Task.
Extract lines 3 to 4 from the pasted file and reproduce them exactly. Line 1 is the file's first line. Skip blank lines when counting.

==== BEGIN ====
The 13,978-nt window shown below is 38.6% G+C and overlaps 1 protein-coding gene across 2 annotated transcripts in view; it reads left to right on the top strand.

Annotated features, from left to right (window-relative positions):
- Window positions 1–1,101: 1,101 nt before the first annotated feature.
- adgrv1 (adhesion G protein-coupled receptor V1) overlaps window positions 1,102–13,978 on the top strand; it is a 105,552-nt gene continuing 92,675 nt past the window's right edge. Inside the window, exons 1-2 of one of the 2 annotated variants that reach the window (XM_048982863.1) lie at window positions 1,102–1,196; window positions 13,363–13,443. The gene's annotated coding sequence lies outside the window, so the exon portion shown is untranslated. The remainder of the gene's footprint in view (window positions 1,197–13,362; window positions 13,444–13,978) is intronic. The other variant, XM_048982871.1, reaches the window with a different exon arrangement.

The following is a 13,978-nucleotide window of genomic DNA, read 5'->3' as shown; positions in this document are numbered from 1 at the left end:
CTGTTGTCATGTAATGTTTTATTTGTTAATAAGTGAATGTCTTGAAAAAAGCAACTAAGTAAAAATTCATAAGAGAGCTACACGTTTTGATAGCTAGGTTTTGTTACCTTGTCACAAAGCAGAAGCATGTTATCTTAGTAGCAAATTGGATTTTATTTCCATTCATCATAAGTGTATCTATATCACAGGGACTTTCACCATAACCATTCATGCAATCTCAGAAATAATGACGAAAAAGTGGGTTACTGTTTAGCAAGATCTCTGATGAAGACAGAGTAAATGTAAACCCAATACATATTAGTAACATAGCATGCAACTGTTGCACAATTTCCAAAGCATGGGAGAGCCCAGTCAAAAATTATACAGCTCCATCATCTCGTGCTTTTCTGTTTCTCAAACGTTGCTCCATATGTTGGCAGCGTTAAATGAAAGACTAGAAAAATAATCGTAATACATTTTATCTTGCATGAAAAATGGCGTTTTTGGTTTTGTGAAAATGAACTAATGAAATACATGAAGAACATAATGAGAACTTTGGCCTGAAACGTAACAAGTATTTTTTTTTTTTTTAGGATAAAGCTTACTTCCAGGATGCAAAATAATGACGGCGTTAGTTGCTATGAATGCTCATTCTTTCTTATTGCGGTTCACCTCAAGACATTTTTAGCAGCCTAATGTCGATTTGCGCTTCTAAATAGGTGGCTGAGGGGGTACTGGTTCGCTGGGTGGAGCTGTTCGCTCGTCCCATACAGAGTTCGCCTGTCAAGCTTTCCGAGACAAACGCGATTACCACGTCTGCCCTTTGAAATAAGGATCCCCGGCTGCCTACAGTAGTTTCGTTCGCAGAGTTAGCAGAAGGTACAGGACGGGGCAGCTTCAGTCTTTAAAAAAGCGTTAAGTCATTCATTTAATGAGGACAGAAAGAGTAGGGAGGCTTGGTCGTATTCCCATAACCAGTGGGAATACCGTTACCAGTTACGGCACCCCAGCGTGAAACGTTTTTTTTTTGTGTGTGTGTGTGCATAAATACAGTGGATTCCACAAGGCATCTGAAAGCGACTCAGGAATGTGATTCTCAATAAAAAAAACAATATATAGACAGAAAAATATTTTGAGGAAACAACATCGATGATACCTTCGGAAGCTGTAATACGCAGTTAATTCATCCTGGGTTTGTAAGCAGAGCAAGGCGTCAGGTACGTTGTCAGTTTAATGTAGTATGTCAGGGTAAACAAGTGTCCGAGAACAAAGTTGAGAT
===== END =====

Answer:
- Window positions 1–1,101: 1,101 nt before the first annotated feature.
- adgrv1 (adhesion G protein-coupled receptor V1) overlaps window positions 1,102–13,978 on the top strand; it is a 105,552-nt gene continuing 92,675 nt past the window's right edge. Inside the window, exons 1-2 of one of the 2 annotated variants that reach the window (XM_048982863.1) lie at window positions 1,102–1,196; window positions 13,363–13,443. The gene's annotated coding sequence lies outside the window, so the exon portion shown is untranslated. The remainder of the gene's footprint in view (window positions 1,197–13,362; window positions 13,444–13,978) is intronic. The other variant, XM_048982871.1, reaches the window with a different exon arrangement.